Case: 11-50244 Document: 00511616400 Page: 1 Date Filed: 09/28/2011 IN THE UNITED STATES COURT OF APPEALS United States Court of Appeals FOR THE FIFTH CIRCUIT Fifth Circuit FILED September 28, 2011 No. 11-50244 Summary Calendar Lyle W. Cayce Clerk TOM JONES, also known as Thomas P. Jones, Plaintiff-Appellant v. CITY OF AUSTIN; SUSAN SCROGGINS; ROD CHERVENKA, Defendants-Appellees Appeals from the United States District Court for the Western District of Texas USDC No. 1:10-CV-915 Before BENAVIDES, STEWART, and CLEMENT, Circuit Judges. PER CURIAM:* Tom Jones filed a pro se complaint against the City of Austin (the “City”) and two of its employees alleging violations of the Fifth, Sixth, Eighth, and Fourteenth Amendments. After adopting the magistrate judge’s recommendation, the district court dismissed Jones’s complaint with prejudice. We AFFIRM. * Pursuant to 5TH CIR. R. 47.5, the court has determined that this opinion should not be published and is not precedent except under the limited circumstances set forth in 5TH CIR. R. 47.5.4. Case: 11-50244 Document: 00511616400 Page: 2 Date Filed: 09/28/2011 No. 11-50244 I. Jones was the president and sole stockholder of Tom Jones Homes, Inc. (TJH). In 1995, TJH began buying lots and building homes in Austin Lake Hills Section 2, a Travis County subdivision that lies within the City’s five-mile extraterritorial jurisdiction. Five years later, TJH contracted to buy an additional group of approximately 36 lots in Austin Lake Hills Section 2, and submitted a Site Development Determination request to the City. According to Jones, the City never responded to his request. Jones alleges that the City subsequently required TJH to pave a county street according to municipal specifications; construct an expensive underground storm sewer system; and relinquish some of its residential lots to permit the construction of a large water quality pond. In November 2004, the pond failed during heavy rainstorms. Jones avers that, beginning in 2006, the City began filing “a series of 35 virtually identical criminal charges against [him] for the single act of not maintaining the pool.” In December 2009 and January 2010, Jones was found guilty of two of these charges. On November 29, 2010, Jones filed suit in federal court against the City and two of its employees. In his pro se complaint, Jones appeared to allege the following four constitutional violations: (1) a violation of his Fifth Amendment due process rights resulting from the City’s failure to respond to his Site Development Determination request; (2) an impermissible taking under the Fifth Amendment resulting from the City’s alleged request that TJH relinquish some of its residential lots; (3) a violation of the Sixth Amendment’s right to a speedy trial; and (4) an Eighth Amendment violation flowing from the “cruel and unusual punishment” he endured as a result of the many personal problems that were caused by the City’s actions. Approximately two weeks later, the assigned magistrate judge recommended dismissal of Jones’s suit. On February 8, 2011, the district court 2 Case: 11-50244 Document: 00511616400 Page: 3 Date Filed: 09/28/2011 No. 11-50244 adopted the magistrate judge’s recommendation and dismissed the suit pursuant to 28 U.S.C. § 1915(e)(2)(B). That same day, final judgment was entered against Jones. This appeal followed. II. A. Standard of Review We review dismissal under Section 1915(e)(2)(B)(ii) de novo, applying the same standard used to review a dismissal under Federal Rule of Civil Procedure 12(b)(6). Black v. Warren, 134 F.3d 732, 733-34 (5th Cir. 1998). Under Rule 12(b)(6), we accept all well-pleaded facts as true and view those facts in the light most favorable to the plaintiff. See Gonzalez v. Kay, 577 F.3d 600, 603 (5th Cir. 2009) (citation omitted). We then examine the factual allegations to ensure that they are “‘enough to raise a right to relief above the speculative level.’” Randall D. Wolcott, M.D., P.A. v. Sebelius, 635 F.3d 757, 763 (5th Cir. 2011) (quoting Bell Atl. Corp. v. Twombly, 550 U.S. 544, 555 (2007)). The plaintiff must plead sufficient factual matter, accepted as true, to state a claim to relief that is plausible on its face. Id. (internal quotation marks and citations omitted). As to dismissal pursuant to Section 1915(e)(2)(B)(i), we review a determination by a district court that a case is frivolous for abuse of discretion. Warren, 134 F.3d at 734. A complaint is frivolous if it lacks an arguable basis in law or fact. Id. “A complaint lacks an arguable basis in law if it is based on an indisputably meritless legal theory, such as if the complaint alleges violation of a legal interest which clearly does not exist.” Samford v. Dretke, 562 F.3d 674, 678 (5th Cir. 2009) (internal quotation marks and citations omitted). “A complaint lacks an arguable basis in fact when the facts alleged are fantastic or delusional scenarios or the legal theory upon which a complaint relies is indisputably meritless.” Id. (internal quotation marks and citation omitted). The magistrate judge’s recommendation and the district court’s order accepting the recommendation are both silent on the precise basis for the 3 Case: 11-50244 Document: 00511616400 Page: 4 Date Filed: 09/28/2011 No. 11-50244 dismissal of Jones’s complaint. While both generally mention Section 1915(e)(2)(B), they fail to explicitly mention whether the basis for dismissal is romanette (i) or (ii). Given this uncertainty, we will interpret the dismissal as being predicated on both (i) and (ii). Accordingly, the de novo standard of review applies. Samford, 562 F.3d at 678 (“ When a district court dismisses a complaint both as frivolous and as failing to state a claim under §§ 1915(e)(2)(B)(i) & (ii), we review the dismissal de novo.”) (citation omitted). B. Discussion Generously read, Jones’s complaint appears to bring several distinct claims under 42 U.S.C. § 1983. We consider each discernible argument Jones raises on appeal. 1. Due Process The first two arguments raised by Jones involve alleged due process violations. According to him, his due process rights were violated when the City: (1) denied his Site Development Determination request; and (2) denied him his right to appeal a municipal code violation. “The threshold requirement of any due process claim is the government’s deprivation of a plaintiff’s liberty or property interest.” DePree v. Saunders, 588 F.3d 282, 290 (5th Cir. 2009) (citation omitted). Without such an interest, no right to due process accrues. Id. (internal quotation marks and citation omitted). A person’s interest in a benefit is a property interest for due process purposes if there are rules or mutually explicit understandings that support the claim of entitlement to the benefit. Id. (internal quotation marks and citations omitted). “Under this analysis, the ‘hallmark of property . . . is an individual entitlement grounded in state law, which cannot be removed except for cause.’” Hidden Oaks Ltd. v. City of Austin, 138 F.3d 1036, 1046 (5th Cir. 1998) (quoting Logan v. Zimmerman Brush Co., 455 U.S. 422, 430 (1982)). 4 Case: 11-50244 Document: 00511616400 Page: 5 Date Filed: 09/28/2011 No. 11-50244 Jones’s due process claims fail to satisfy this threshold requirement. His bare allegations of these two deprivations do not provide a plausible basis for concluding that his due process rights were violated. Because Jones has pointed to no constitutionally cognizable property interest grounded in state law, his due process claims were properly dismissed by the district court.1 2. Right to Counsel Next, Jones argues that his Sixth Amendment right to counsel was violated when he was denied court-appointed counsel in the district court.2 “Generally speaking, no right to counsel exists in Section 1983 cases.” Jackson v. Cain, 864 F.2d 1235, 1242 (5th Cir. 1989). “‘The trial court is not required to appoint counsel for an indigent plaintiff asserting a claim under [Section 1983] unless the case presents exceptional circumstances.” Id. (quoting Ulmer v, Chandler, 691 F.2d 209, 212 (5th Cir. 1982)). “A district court has the discretion to appoint counsel if doing so would advance the proper administration of justice.” Id. (citation omitted). We consider various factors in determining whether the trial court’s refusal to appoint counsel amounted to an abuse of discretion: (1) the type and complexity of the case; (2) whether the indigent was capable of presenting his case adequately; (3) whether the indigent was in a position to investigate the case; and (4) whether the evidence would consist in large part of conflicting testimony so as to require skill in the 1 Jones also asserts that his due process rights were violated when the City “unlawfully convicted [him] in its municipal courts.” He fails, however, to identify the constitutional error that took place at these proceedings. Accordingly, the district court’s dismissal of this claim was proper. 2 Jones also argues that Sixth Amendment rights were violated when he was not granted court-appointed counsel in his municipal court proceedings. Because this argument was not raised in the district court, it has been waived. LeMaire v. La. Dep’t of Transp. & Dev., 480 F.3d 383, 387 (5th Cir. 2007) (“[A]rguments not raised before the district court are waived and cannot be raised for the first time on appeal.”) (citation omitted). 5 Case: 11-50244 Document: 00511616400 Page: 6 Date Filed: 09/28/2011 No. 11-50244 presentation of evidence and in cross examination. Id. (citation omitted). Here, the district court did not abuse its discretion in denying Jones court-appointed counsel. Jones’s ability to investigate and present his case sufficiently supports this conclusion. 3. Speedy Trial Finally, Jones contends that his Sixth Amendment right to a speedy trial was violated. In support of this argument, he merely notes the number of docket entries in the cases involving him and summarily concludes that his “rights to a speedy trial were grossly violated” by the City. Given this undeveloped presentation, we conclude that this argument has been abandoned on appeal. See Dardar v. Lafourache Realty Co., Inc., 985 F.2d 824, 831 (5th Cir. 1993) (“Questions posed for appellate review but inadequately briefed are considered abandoned.”) (citations omitted). While we “liberally construe briefs of pro se litigants and apply less stringent standards to parties proceeding pro se than to parties represented by counsel, pro se parties must still brief the issues and reasonably comply with the standards of Rule 28.” Grant v. Cuellar, 59 F.3d 523, 524 (5th Cir. 1995) (citation omitted). III. Finding no error in the district court’s judgment, we AFFIRM. All pending motions are DENIED. 6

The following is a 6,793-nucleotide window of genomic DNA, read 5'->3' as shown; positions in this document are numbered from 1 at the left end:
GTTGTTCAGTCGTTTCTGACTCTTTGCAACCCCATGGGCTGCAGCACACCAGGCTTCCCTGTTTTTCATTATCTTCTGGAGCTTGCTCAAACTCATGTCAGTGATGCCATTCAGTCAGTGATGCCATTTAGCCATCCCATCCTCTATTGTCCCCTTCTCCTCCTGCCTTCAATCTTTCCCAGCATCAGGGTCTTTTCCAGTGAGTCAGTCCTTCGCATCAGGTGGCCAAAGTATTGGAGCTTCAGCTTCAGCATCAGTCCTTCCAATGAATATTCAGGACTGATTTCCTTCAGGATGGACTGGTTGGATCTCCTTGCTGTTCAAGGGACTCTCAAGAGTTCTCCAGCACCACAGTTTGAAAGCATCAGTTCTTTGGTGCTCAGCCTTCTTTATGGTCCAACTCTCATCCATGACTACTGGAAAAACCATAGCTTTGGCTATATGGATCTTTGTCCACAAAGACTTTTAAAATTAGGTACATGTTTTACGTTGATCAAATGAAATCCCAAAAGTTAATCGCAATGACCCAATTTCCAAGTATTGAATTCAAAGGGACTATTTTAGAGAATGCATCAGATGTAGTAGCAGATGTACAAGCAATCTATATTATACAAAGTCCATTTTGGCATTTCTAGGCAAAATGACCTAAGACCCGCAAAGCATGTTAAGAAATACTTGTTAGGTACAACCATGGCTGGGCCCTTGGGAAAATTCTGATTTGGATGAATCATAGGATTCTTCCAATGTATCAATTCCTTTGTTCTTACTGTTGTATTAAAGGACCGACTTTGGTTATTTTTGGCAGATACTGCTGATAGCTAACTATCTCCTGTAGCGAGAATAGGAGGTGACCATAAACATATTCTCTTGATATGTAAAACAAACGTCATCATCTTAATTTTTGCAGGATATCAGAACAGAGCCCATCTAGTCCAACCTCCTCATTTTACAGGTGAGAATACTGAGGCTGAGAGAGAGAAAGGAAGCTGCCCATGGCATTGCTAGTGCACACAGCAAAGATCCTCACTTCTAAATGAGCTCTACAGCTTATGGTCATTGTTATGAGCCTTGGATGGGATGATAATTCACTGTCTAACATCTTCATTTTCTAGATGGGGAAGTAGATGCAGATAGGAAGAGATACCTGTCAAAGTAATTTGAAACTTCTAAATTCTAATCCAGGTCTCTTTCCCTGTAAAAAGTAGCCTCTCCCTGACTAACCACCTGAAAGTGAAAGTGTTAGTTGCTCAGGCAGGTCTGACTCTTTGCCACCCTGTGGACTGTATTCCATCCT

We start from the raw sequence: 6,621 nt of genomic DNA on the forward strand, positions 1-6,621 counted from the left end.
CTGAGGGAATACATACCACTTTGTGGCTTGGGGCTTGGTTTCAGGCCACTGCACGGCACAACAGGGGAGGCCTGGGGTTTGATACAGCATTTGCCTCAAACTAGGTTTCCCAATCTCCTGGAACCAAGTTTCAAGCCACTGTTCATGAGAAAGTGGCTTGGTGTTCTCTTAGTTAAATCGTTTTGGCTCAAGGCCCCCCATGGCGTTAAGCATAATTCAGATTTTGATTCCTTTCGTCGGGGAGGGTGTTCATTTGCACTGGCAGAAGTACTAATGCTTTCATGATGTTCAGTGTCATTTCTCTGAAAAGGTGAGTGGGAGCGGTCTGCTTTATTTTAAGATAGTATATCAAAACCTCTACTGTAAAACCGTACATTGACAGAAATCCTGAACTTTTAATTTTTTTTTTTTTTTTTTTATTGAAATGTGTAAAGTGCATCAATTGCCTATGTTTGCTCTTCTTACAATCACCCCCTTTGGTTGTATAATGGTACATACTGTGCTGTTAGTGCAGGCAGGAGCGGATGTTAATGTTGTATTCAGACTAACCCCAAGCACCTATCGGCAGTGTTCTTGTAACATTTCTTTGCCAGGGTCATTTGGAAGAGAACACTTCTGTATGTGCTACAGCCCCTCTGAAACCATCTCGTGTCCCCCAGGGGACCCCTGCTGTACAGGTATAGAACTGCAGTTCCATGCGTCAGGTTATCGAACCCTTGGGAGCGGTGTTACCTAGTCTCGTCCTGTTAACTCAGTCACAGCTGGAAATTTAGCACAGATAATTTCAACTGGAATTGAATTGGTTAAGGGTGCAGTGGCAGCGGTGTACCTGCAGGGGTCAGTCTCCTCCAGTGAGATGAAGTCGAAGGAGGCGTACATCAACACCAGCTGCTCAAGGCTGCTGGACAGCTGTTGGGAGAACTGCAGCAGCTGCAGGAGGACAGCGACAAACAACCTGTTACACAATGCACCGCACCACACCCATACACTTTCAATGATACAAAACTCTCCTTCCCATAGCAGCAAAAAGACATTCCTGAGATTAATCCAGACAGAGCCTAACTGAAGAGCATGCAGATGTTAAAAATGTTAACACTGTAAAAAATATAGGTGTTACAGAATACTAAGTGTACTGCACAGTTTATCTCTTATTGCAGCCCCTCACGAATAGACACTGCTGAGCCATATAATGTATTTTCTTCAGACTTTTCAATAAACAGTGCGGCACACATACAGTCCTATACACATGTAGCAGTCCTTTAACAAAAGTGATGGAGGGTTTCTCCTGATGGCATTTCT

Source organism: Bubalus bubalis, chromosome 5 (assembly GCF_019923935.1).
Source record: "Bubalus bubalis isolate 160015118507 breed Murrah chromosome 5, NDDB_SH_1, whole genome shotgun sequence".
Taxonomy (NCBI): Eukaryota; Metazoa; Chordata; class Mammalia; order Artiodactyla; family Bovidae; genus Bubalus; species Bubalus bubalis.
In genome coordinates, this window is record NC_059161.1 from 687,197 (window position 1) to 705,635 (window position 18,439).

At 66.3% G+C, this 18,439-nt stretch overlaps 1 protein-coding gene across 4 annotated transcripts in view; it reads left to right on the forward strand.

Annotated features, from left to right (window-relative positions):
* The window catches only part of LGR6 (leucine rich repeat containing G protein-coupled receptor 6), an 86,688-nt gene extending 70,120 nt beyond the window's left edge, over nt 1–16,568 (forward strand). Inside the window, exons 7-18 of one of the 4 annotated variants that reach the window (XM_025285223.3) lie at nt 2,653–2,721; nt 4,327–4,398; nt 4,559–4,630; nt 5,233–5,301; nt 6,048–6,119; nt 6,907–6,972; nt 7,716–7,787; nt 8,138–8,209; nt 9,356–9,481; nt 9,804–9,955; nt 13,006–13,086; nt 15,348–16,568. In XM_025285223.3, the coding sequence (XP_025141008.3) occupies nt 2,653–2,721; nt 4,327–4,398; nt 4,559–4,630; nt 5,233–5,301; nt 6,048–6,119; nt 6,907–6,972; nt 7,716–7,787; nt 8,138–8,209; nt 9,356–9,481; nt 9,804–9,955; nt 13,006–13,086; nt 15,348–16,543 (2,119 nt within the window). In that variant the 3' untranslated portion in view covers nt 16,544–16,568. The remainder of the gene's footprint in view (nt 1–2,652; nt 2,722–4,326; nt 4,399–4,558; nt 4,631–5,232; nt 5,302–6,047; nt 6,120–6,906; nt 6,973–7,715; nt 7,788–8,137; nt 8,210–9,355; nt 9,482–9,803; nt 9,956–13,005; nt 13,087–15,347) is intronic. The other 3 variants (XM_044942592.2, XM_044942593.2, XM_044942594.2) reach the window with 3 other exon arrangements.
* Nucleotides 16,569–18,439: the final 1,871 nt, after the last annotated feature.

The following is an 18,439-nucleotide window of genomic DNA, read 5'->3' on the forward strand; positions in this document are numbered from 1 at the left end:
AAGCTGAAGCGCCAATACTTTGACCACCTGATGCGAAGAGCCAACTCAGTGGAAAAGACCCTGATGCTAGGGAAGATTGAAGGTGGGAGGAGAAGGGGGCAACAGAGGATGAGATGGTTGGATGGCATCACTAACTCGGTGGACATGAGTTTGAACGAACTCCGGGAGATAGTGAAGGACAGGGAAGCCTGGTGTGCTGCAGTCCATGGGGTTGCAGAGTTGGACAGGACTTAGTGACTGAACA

Disclaimer: Justia Dockets & Filings provides public litigation records from the federal appellate and district courts. These filings and docket sheets should not be considered findings of fact or liability, nor do they necessarily reflect the view of Justia.

Why Is My Information Online?